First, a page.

It has been a short hundred years. That's how long Republican presidential candidate John McCain said that American troops might have to stay in Iraq at the beginning of his campaign, but the deal that Washington concluded with the Iraqi government last week said that they must all be gone by 2011. And they must be off the streets of Iraqi cities by the middle of next year.
That's not enough for a lot of Iraqis. Fifty thousand supporters of Moqtada al-?Sadr, the Shia leader who embodies the resentment of the poor against the Shia establishment, came out onto the streets of Baghdad on Saturday to protest against the deal signed by Prime Minister Nouri al-?Maliki. They want the Americans to leave now, which is also Sadr's position, and it may win him a commanding position in parliament when Iraq votes again next year.
We should pause to note the remarkable fact that Iraqi politicians now have to seek popular support for their policies. Even Sadr has stood down the bulk of his Mahdi Army militia, keeping only a core group of experienced fighters to protect him from the Americans and his Iraqi enemies and converting the rest into local political workers. Iraq really does have a kind of democracy now, even if the price was very high.
But it is a democracy built on shaky foundations, and one of the shakiest bits is the relationship with the United States. Iraqis deeply distrust American intentions, and the Bush administration's initial negotiating position, which sought to prolong the American occupation indefinitely, just fed that suspicion. Although Maliki was effectively chosen by the White House after it removed his predecessor, Ibrahim al-?Jaafari, he could not sign that kind of deal.
Maliki stood up for Iraqi sovereignty partly because he'd pay for it in next year's election if he didn't, but he was never just an American puppet. He opposed the U.S. invasion of Iraq in 2003, and he also opposed the decision of his own party, al-?Dawa, to join the first Iraqi "governing council" set up by occupation pro-?consul Paul Bremer six months later.
So the negotiations for a "status of forces agreement" to provide legal cover for the U.S. military presence in Iraq after the United Nations mandate expires in December were not just window-?dressing. The Bush administration had to abandon its quest for permanent military bases in Iraq, although there is a clause in the deal that allows for a change of mind in Baghdad.
As Iraqi government spokesman Ali Dabbagh put it, "In 2011 the government at that time will determine whether it needs a new pact or not, and what type of pact will depend on the challenges it faces." But the shoe is definitely on the other foot now, with the American right to keep troops in Iraq lapsing automatically at the end of 2011 unless the Iraqi government wishes otherwise.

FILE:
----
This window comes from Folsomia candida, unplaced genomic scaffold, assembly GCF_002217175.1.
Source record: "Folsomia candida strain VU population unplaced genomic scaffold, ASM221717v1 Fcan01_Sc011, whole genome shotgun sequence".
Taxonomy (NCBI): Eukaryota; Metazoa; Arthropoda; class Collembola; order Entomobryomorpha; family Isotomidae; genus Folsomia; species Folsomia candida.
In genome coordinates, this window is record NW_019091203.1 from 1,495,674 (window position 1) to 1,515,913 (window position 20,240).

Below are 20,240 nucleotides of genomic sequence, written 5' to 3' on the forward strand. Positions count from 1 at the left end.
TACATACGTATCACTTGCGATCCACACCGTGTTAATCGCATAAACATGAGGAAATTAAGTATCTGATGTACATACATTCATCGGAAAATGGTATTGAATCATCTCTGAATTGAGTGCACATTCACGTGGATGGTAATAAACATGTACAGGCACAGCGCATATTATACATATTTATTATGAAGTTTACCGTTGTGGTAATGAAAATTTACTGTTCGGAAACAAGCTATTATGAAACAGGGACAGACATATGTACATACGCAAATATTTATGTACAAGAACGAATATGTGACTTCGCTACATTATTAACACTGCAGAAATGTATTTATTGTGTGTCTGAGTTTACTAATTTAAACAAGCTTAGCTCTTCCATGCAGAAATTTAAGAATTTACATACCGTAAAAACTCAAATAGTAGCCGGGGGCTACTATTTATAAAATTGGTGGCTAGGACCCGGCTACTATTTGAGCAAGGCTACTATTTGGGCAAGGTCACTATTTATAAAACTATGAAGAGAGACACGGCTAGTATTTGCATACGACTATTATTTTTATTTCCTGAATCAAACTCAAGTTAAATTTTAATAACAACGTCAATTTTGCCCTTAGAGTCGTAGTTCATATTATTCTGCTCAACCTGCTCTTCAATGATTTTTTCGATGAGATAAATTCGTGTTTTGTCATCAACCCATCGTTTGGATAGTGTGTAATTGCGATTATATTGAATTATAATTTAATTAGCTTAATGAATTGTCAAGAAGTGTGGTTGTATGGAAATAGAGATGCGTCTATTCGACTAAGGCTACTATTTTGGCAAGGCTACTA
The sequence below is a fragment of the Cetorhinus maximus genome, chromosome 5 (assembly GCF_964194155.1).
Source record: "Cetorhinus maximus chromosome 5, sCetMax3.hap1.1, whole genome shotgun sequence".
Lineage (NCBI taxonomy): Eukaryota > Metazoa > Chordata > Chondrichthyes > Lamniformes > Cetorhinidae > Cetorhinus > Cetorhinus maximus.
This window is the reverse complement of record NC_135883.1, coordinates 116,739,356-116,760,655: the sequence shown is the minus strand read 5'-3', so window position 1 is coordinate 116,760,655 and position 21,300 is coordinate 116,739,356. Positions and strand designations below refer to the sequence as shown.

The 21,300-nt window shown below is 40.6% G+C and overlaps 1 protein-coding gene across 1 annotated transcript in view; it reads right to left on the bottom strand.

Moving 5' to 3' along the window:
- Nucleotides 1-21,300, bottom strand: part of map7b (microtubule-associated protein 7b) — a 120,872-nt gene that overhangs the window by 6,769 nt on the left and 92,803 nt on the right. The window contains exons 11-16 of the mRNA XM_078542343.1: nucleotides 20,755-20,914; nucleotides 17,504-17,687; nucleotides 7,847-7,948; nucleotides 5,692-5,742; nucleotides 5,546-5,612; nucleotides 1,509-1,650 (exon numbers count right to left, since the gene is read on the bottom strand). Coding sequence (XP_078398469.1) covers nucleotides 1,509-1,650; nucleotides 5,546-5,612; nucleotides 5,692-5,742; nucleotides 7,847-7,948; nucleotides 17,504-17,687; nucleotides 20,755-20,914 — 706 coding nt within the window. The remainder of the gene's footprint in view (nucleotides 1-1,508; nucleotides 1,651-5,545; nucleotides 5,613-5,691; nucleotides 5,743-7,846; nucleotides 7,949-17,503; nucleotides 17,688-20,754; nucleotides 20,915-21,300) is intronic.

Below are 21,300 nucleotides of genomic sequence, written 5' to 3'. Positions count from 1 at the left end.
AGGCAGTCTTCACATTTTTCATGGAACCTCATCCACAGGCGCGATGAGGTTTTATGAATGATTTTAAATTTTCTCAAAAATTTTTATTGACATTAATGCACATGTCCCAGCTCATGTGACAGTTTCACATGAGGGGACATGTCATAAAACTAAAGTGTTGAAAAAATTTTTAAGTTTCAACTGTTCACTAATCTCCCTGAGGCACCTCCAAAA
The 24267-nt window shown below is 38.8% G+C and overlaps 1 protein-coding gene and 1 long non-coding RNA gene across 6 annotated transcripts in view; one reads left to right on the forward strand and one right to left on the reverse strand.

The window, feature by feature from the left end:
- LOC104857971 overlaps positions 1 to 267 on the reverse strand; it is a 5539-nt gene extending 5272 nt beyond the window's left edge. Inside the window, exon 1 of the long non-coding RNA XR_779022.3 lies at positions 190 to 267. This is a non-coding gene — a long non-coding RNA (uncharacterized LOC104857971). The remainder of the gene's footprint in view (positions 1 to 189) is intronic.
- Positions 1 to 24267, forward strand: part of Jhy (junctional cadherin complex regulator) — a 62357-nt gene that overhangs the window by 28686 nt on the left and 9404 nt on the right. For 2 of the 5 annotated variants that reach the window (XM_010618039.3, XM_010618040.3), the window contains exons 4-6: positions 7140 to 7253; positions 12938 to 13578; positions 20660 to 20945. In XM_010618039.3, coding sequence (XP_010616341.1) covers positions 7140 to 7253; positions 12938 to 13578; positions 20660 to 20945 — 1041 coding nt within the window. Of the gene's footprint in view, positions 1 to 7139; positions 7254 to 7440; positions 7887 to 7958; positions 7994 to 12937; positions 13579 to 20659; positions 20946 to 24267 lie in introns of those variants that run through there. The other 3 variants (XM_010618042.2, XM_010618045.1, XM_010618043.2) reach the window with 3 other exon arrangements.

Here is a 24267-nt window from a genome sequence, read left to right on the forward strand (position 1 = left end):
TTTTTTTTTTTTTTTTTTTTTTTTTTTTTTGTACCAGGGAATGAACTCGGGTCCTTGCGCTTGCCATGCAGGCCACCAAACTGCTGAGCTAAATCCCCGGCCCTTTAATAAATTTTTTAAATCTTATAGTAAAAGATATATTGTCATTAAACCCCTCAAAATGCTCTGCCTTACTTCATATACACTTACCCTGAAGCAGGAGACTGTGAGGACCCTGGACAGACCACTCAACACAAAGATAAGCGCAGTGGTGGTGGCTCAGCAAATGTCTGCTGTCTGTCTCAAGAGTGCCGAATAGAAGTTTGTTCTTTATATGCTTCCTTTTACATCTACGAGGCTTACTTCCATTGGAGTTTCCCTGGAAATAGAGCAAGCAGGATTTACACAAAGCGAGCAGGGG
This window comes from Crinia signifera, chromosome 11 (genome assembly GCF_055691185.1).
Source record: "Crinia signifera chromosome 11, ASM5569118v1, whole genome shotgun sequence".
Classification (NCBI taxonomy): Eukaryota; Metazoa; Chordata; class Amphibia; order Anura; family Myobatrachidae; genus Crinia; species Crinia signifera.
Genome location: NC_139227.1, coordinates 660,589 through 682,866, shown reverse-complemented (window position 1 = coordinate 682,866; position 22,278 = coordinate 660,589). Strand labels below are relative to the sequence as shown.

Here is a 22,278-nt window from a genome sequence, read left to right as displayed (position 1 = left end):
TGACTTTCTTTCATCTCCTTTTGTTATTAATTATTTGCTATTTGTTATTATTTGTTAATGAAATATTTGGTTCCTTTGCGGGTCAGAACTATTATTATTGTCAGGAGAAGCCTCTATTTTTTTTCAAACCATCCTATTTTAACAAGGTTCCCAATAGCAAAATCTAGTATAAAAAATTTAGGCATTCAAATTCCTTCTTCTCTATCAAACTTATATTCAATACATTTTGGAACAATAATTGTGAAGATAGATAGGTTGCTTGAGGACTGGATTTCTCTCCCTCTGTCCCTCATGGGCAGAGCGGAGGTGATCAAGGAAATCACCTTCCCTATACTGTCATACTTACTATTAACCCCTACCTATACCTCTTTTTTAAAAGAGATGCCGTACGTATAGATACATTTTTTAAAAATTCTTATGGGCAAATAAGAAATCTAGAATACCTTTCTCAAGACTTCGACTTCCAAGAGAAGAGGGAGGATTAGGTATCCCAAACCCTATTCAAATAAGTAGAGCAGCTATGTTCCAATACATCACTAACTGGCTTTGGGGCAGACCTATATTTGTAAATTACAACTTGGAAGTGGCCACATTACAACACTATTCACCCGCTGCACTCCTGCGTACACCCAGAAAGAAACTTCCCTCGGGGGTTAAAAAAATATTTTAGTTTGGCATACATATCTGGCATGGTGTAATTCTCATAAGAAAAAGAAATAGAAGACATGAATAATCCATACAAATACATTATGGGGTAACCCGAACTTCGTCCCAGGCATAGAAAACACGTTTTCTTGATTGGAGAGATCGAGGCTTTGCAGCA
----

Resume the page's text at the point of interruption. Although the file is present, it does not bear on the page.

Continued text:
Iraq was less successful in trying to make American troops responsible to Iraqi courts for their actions. The deal contains a clause says that Iraqi law will apply "if they commit a serious and deliberate felony outside their bases and when off duty," but in practice no American soldiers leave their bases when off duty, and while on duty they can still kill any Iraqi who seems threatening with no questions asked. However, foreign civilian contractors will be subject to Iraqi law in future.
It's not all that bad a deal, given the extent to which Maliki's government depends on American troops for survival. But even within the alliance of Shia parties that dominates the government, it faces severe criticism and may not get through parliament. Outside, in the real world, it still feels like a fantasy.
It is now an undisputed factoid in the American political debate that Iraq has been stabilized by last year's "surge" of U.S. troops, but the reality on the ground is rather different. There is less sectarian killing, but mainly because the ethnic cleansing of mixed neighbourhoods where Sunni and Shia Arabs used to live side by side is almost complete.
Other major outbreaks of violence remain possible. The "Awakening" movement, in which tens of thousands of Sunni Arabs who'd been fighting the American occupation went on the U.S. government payroll in order to fight the takeover of their community by al-?Qaeda extremists, is at a crossroads. Starting this month, the "Awakening" fighters are being paid by the Iraqi government, not by the Americans, and it has announced that only 20 per cent of them will be absorbed into the Iraqi army.
The other 60-?odd thousand fighters of the "Awakening" will only be paid until they find civilian jobs -? but there are almost no well-?paying jobs available in Iraq apart from government work, which usually requires a recommendation from one of the big Shia parties. So what do the rest of the Sunni fighters do? Go back to fighting the Americans? It's not unimaginable.
And the possibility of war between Arab Iraq and Kurdish Iraq over the border between the two regions is ever present: the promised referendum on the future of the city of Kirkuk and its surrounding oil fields is the sword of Damocles hanging over the whole of Iraqi politics. The relative calm that Iraq is experiencing at the moment may just be the eye of the hurricane.
Gwynne Dyer is a London-?based independent journalist whose articles are published in 45 countries.